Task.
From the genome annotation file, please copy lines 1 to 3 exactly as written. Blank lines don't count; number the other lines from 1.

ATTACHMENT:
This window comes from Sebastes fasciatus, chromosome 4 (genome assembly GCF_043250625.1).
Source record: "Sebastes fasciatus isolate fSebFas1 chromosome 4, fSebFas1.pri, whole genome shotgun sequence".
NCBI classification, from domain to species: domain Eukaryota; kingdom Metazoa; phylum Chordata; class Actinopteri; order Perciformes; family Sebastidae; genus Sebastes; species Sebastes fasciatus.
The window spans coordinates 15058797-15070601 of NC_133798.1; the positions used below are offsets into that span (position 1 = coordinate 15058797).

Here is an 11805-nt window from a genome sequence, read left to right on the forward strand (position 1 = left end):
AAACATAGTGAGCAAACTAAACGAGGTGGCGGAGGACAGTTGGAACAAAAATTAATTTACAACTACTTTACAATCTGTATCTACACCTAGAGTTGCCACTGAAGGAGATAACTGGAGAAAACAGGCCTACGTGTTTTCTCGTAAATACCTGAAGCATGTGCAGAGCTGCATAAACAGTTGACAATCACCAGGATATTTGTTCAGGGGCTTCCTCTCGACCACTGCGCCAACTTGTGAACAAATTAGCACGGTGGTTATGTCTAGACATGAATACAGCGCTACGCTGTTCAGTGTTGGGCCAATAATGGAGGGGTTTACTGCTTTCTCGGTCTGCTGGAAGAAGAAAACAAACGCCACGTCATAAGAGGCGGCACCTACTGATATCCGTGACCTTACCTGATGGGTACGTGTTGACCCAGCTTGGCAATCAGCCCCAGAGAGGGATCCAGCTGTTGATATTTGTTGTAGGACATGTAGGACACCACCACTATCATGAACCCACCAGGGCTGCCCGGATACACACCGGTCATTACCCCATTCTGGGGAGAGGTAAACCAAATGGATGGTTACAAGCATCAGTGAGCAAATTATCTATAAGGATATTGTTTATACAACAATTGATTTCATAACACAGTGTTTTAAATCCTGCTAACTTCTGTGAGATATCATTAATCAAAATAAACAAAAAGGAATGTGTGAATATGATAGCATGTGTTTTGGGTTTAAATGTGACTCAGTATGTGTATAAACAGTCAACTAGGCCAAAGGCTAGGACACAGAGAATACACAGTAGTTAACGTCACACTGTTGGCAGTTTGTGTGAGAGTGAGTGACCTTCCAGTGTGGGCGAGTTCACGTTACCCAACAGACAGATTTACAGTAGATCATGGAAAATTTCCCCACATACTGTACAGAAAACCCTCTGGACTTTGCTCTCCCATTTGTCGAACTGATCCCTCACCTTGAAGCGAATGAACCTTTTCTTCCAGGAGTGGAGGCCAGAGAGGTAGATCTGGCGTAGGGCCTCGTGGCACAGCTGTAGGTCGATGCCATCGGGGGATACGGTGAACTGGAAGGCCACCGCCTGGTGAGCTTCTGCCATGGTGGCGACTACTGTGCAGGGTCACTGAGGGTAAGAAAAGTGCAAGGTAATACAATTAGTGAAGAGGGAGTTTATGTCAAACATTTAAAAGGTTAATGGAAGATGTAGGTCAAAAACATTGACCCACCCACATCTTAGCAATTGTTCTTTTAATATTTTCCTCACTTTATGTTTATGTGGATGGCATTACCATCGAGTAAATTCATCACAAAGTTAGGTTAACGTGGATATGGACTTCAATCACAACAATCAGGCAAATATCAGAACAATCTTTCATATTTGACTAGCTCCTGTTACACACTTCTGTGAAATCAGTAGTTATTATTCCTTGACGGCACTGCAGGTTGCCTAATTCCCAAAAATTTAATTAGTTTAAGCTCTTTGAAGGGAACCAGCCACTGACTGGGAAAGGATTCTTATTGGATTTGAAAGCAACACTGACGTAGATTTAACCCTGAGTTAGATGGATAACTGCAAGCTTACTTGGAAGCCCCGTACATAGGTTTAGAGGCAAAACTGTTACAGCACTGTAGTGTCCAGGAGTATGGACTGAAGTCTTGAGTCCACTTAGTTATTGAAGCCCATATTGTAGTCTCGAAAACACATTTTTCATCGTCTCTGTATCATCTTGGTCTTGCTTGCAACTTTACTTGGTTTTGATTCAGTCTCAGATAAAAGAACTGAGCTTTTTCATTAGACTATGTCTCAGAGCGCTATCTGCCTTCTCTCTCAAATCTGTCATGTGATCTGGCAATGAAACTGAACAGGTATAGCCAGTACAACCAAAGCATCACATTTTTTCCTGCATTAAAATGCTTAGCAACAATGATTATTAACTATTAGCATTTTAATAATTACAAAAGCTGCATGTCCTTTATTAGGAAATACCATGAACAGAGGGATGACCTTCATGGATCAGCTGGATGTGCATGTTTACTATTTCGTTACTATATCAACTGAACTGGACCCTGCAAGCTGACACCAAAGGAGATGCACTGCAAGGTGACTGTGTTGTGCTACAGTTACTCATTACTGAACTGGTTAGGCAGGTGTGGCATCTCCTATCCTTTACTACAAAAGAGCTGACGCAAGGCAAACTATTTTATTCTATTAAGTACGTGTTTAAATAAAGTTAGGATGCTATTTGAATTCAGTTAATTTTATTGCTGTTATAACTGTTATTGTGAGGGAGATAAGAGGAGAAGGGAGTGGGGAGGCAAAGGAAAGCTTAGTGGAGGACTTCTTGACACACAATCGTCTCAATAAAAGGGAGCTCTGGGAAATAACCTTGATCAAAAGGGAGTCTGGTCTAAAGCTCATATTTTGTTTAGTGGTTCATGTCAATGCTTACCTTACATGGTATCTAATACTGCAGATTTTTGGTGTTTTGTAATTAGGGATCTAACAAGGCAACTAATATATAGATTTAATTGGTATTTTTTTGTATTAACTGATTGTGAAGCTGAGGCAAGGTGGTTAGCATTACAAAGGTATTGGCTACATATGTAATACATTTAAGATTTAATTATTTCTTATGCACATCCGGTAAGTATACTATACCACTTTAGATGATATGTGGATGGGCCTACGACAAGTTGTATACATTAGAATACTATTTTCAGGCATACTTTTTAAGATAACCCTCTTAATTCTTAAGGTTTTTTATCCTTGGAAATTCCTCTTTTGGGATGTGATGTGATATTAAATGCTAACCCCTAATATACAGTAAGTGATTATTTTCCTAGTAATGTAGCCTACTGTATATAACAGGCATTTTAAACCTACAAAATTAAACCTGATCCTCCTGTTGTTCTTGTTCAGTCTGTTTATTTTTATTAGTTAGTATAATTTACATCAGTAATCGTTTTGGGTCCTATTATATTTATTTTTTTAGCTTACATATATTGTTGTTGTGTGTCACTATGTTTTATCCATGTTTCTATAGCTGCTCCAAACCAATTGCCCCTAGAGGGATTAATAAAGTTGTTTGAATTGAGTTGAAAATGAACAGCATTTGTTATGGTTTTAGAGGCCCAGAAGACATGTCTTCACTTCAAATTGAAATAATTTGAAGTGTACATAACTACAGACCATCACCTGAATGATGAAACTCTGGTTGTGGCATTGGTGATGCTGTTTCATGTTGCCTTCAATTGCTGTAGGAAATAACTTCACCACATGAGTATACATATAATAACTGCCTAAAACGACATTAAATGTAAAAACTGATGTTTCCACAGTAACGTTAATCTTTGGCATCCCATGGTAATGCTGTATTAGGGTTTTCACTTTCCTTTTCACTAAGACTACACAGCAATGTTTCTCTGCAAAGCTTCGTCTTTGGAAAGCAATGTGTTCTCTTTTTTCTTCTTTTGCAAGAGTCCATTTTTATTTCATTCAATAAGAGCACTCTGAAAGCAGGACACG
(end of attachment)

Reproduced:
This window comes from Sebastes fasciatus, chromosome 4 (genome assembly GCF_043250625.1).
Source record: "Sebastes fasciatus isolate fSebFas1 chromosome 4, fSebFas1.pri, whole genome shotgun sequence".
NCBI classification, from domain to species: domain Eukaryota; kingdom Metazoa; phylum Chordata; class Actinopteri; order Perciformes; family Sebastidae; genus Sebastes; species Sebastes fasciatus.